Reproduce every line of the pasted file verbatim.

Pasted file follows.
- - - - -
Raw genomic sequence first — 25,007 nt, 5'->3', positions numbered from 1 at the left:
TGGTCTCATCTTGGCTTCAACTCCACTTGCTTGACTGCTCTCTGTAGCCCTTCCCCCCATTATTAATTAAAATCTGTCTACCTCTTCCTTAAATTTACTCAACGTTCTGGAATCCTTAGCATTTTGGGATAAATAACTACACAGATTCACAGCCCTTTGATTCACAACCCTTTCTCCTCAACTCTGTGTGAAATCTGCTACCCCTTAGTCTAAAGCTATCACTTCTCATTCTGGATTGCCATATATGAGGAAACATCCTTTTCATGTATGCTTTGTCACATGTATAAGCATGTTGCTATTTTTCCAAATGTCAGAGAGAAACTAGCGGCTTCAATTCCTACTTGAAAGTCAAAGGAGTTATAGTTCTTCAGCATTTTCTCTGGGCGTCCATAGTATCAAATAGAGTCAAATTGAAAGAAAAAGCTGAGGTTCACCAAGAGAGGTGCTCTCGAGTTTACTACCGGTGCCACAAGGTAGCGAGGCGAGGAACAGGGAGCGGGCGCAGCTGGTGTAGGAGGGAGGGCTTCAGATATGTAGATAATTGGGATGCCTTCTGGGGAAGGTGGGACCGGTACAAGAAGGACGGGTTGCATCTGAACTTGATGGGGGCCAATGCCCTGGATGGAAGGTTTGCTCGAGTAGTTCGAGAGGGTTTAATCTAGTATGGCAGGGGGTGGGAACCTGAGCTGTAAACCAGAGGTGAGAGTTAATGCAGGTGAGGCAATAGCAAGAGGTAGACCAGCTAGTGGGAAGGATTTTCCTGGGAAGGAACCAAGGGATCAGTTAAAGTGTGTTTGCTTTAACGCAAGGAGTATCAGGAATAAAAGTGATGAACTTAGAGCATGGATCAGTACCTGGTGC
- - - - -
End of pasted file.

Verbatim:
Raw genomic sequence first — 25,007 nt, 5'->3', positions numbered from 1 at the left:
TGGTCTCATCTTGGCTTCAACTCCACTTGCTTGACTGCTCTCTGTAGCCCTTCCCCCCATTATTAATTAAAATCTGTCTACCTCTTCCTTAAATTTACTCAACGTTCTGGAATCCTTAGCATTTTGGGATAAATAACTACACAGATTCACAGCCCTTTGATTCACAACCCTTTCTCCTCAACTCTGTGTGAAATCTGCTACCCCTTAGTCTAAAGCTATCACTTCTCATTCTGGATTGCCATATATGAGGAAACATCCTTTTCATGTATGCTTTGTCACATGTATAAGCATGTTGCTATTTTTCCAAATGTCAGAGAGAAACTAGCGGCTTCAATTCCTACTTGAAAGTCAAAGGAGTTATAGTTCTTCAGCATTTTCTCTGGGCGTCCATAGTATCAAATAGAGTCAAATTGAAAGAAAAAGCTGAGGTTCACCAAGAGAGGTGCTCTCGAGTTTACTACCGGTGCCACAAGGTAGCGAGGCGAGGAACAGGGAGCGGGCGCAGCTGGTGTAGGAGGGAGGGCTTCAGATATGTAGATAATTGGGATGCCTTCTGGGGAAGGTGGGACCGGTACAAGAAGGACGGGTTGCATCTGAACTTGATGGGGGCCAATGCCCTGGATGGAAGGTTTGCTCGAGTAGTTCGAGAGGGTTTAATCTAGTATGGCAGGGGGTGGGAACCTGAGCTGTAAACCAGAGGTGAGAGTTAATGCAGGTGAGGCAATAGCAAGAGGTAGACCAGCTAGTGGGAAGGATTTTCCTGGGAAGGAACCAAGGGATCAGTTAAAGTGTGTTTGCTTTAACGCAAGGAGTATCAGGAATAAAAGTGATGAACTTAGAGCATGGATCAGTACCTGGTGC